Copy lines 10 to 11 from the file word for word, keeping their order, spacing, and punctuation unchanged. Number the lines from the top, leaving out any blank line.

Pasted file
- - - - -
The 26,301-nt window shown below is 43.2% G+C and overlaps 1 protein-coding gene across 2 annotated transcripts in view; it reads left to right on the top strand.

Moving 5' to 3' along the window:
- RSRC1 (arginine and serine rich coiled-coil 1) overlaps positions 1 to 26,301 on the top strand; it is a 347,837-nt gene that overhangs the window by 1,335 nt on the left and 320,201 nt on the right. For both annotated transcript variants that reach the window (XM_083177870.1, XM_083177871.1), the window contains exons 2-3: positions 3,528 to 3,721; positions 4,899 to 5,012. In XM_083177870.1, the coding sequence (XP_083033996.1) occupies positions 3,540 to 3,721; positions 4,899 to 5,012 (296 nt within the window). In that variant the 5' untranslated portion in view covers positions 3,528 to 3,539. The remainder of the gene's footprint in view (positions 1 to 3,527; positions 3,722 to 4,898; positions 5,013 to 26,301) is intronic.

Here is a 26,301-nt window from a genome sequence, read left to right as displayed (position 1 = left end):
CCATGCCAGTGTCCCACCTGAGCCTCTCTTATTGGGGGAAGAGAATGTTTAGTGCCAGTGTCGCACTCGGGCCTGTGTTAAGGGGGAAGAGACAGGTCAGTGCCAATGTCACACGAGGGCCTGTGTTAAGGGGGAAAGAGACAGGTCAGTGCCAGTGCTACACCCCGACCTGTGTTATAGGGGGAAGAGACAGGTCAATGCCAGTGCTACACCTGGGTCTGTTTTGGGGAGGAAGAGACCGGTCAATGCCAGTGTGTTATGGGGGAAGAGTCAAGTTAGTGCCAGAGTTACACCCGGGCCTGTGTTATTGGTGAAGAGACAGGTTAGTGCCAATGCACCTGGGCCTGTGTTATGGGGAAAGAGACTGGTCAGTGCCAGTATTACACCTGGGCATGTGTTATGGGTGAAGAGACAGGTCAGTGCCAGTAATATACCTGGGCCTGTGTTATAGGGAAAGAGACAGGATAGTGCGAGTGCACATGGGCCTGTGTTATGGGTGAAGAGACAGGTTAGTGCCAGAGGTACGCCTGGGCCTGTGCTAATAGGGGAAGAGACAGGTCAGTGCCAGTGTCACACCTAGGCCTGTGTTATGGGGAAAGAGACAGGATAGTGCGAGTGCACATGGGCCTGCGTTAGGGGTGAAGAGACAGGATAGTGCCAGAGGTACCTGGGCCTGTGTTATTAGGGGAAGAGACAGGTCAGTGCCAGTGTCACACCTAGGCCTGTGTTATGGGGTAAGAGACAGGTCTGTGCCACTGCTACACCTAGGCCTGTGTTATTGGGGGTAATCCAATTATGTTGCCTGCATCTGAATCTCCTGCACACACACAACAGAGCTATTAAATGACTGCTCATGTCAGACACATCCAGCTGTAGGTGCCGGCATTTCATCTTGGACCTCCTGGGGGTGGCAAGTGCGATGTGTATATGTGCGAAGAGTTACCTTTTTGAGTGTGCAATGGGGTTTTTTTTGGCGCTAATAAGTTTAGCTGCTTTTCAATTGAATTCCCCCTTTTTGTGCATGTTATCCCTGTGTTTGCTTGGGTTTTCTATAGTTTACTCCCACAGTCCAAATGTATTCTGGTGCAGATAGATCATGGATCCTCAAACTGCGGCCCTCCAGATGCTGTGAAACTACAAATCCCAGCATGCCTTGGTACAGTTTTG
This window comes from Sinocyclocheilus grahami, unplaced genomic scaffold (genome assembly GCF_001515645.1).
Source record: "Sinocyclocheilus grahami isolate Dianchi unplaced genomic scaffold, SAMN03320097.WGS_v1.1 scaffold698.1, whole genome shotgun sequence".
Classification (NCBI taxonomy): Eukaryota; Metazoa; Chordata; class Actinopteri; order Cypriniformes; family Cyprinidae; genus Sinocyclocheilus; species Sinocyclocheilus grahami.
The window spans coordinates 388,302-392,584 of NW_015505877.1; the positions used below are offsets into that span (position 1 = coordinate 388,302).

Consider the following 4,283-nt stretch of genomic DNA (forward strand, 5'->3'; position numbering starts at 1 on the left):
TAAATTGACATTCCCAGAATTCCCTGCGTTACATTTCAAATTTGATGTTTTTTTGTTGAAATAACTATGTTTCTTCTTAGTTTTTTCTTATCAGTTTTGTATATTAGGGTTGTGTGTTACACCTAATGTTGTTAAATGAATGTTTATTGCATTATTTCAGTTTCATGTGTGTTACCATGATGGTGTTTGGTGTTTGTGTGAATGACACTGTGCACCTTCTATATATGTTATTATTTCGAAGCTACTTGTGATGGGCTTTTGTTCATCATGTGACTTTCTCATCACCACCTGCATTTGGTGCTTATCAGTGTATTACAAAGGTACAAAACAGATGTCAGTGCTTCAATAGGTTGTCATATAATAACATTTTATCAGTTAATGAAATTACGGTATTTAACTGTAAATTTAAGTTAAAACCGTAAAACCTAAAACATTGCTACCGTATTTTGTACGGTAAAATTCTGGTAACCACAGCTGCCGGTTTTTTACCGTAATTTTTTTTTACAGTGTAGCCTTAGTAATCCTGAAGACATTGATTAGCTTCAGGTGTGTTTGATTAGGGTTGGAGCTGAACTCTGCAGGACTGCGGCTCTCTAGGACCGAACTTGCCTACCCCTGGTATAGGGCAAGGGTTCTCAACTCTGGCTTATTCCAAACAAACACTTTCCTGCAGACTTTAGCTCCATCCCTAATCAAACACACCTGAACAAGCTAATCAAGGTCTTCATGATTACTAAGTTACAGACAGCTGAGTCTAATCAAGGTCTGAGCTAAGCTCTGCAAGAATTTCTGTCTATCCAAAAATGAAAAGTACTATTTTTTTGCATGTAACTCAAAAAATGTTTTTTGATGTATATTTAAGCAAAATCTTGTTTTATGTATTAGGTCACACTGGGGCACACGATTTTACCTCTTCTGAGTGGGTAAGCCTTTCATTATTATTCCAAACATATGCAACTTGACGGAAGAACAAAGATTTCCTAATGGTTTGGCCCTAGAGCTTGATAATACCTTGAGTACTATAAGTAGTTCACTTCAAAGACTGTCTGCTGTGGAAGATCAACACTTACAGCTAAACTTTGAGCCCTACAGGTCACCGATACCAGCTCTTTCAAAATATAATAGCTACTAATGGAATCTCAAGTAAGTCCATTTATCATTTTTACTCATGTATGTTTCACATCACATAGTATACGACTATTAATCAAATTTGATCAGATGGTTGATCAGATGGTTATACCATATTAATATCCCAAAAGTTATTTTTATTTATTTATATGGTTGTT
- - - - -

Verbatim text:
Consider the following 4,283-nt stretch of genomic DNA (forward strand, 5'->3'; position numbering starts at 1 on the left):
TAAATTGACATTCCCAGAATTCCCTGCGTTACATTTCAAATTTGATGTTTTTTTGTTGAAATAACTATGTTTCTTCTTAGTTTTTTCTTATCAGTTTTGTATATTAGGGTTGTGTGTTACACCTAATGTTGTTAAATGAATGTTTATTGCATTATTTCAGTTTCATGTGTGTTACCATGATGGTGTTTGGTGTTTGTGTGAATGACACTGTGCACCTTCTATATATGTTATTATTTCGAAGCTACTTGTGATGGGCTTTTGTTCATCATGTGACTTTCTCATCACCACCTGCATTTGGTGCTTATCAGTGTATTACAAAGGTACAAAACAGATGTCAGTGCTTCAATAGGTTGTCATATAATAACATTTTATCAGTTAATGAAATTACGGTATTTAACTGTAAATTTAAGTTAAAACCGTAAAACCTAAAACATTGCTACCGTATTTTGTACGGTAAAATTCTGGTAACCACAGCTGCCGGTTTTTTACCGTAATTTTTTTTTACAGTGTAGCCTTAGTAATCCTGAAGACATTGATTAGCTTCAGGTGTGTTTGATTAGGGTTGGAGCTGAACTCTGCAGGACTGCGGCTCTCTAGGACCGAACTTGCCTACCCCTGGTATAGGGCAAGGGTTCTCAACTCTGGCTTATTCCAAACAAACACTTTCCTGCAGACTTTAGCTCCATCCCTAATCAAACACACCTGAACAAGCTAATCAAGGTCTTCATGATTACTAAGTTACAGACAGCTGAGTCTAATCAAGGTCTGAGCTAAGCTCTGCAAGAATTTCTGTCTATCCAAAAATGAAAAGTACTATTTTTTTGCATGTAACTCAAAAAATGTTTTTTGATGTATATTTAAGCAAAATCTTGTTTTATGTATTAGGTCACACTGGGGCACACGATTTTACCTCTTCTGAGTGGGTAAGCCTTTCATTATTATTCCAAACATATGCAACTTGACGGAAGAACAAAGATTTCCTAATGGTTTGGCCCTAGAGCTTGATAATACCTTGAGTACTATAAGTAGTTCACTTCAAAGACTGTCTGCTGTGGAAGATCAACACTTACAGCTAAACTTTGAGCCCTACAGGTCACCGATACCAGCTCTTTCAAAATATAATAGCTACTAATGGAATCTCAAGTAAGTCCATTTATCATTTTTACTCATGTATGTTTCACATCACATAGTATACGACTATTAATCAAATTTGATCAGATGGTTGATCAGATGGTTATACCATATTAATATCCCAAAAGTTATTTTTATTTATTTATATGGTTGTT